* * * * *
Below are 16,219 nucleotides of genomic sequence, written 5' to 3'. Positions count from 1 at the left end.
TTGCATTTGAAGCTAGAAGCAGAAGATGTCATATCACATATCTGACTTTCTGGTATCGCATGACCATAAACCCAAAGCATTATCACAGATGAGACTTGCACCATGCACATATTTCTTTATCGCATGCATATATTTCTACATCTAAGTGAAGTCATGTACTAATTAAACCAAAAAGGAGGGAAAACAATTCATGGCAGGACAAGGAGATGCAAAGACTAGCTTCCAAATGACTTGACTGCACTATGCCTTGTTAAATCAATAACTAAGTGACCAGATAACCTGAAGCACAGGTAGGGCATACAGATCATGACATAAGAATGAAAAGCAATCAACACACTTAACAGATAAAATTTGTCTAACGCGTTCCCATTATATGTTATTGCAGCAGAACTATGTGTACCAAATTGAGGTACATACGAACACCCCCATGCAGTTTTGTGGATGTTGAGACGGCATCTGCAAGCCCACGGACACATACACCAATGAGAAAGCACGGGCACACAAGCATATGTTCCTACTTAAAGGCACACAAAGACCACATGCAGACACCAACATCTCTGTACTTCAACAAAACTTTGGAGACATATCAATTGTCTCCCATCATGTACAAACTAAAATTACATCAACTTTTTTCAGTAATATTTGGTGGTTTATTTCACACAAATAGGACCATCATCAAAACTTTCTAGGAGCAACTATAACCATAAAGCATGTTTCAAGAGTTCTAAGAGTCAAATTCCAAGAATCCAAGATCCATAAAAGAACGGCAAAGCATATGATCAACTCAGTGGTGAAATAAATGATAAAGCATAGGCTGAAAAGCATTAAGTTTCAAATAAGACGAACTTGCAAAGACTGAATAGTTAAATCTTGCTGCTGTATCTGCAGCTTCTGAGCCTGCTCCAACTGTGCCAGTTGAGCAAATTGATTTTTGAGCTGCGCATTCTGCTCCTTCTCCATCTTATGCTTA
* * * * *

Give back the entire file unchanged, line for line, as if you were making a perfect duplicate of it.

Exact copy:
Below are 16,219 nucleotides of genomic sequence, written 5' to 3'. Positions count from 1 at the left end.
TTGCATTTGAAGCTAGAAGCAGAAGATGTCATATCACATATCTGACTTTCTGGTATCGCATGACCATAAACCCAAAGCATTATCACAGATGAGACTTGCACCATGCACATATTTCTTTATCGCATGCATATATTTCTACATCTAAGTGAAGTCATGTACTAATTAAACCAAAAAGGAGGGAAAACAATTCATGGCAGGACAAGGAGATGCAAAGACTAGCTTCCAAATGACTTGACTGCACTATGCCTTGTTAAATCAATAACTAAGTGACCAGATAACCTGAAGCACAGGTAGGGCATACAGATCATGACATAAGAATGAAAAGCAATCAACACACTTAACAGATAAAATTTGTCTAACGCGTTCCCATTATATGTTATTGCAGCAGAACTATGTGTACCAAATTGAGGTACATACGAACACCCCCATGCAGTTTTGTGGATGTTGAGACGGCATCTGCAAGCCCACGGACACATACACCAATGAGAAAGCACGGGCACACAAGCATATGTTCCTACTTAAAGGCACACAAAGACCACATGCAGACACCAACATCTCTGTACTTCAACAAAACTTTGGAGACATATCAATTGTCTCCCATCATGTACAAACTAAAATTACATCAACTTTTTTCAGTAATATTTGGTGGTTTATTTCACACAAATAGGACCATCATCAAAACTTTCTAGGAGCAACTATAACCATAAAGCATGTTTCAAGAGTTCTAAGAGTCAAATTCCAAGAATCCAAGATCCATAAAAGAACGGCAAAGCATATGATCAACTCAGTGGTGAAATAAATGATAAAGCATAGGCTGAAAAGCATTAAGTTTCAAATAAGACGAACTTGCAAAGACTGAATAGTTAAATCTTGCTGCTGTATCTGCAGCTTCTGAGCCTGCTCCAACTGTGCCAGTTGAGCAAATTGATTTTTGAGCTGCGCATTCTGCTCCTTCTCCATCTTATGCTTA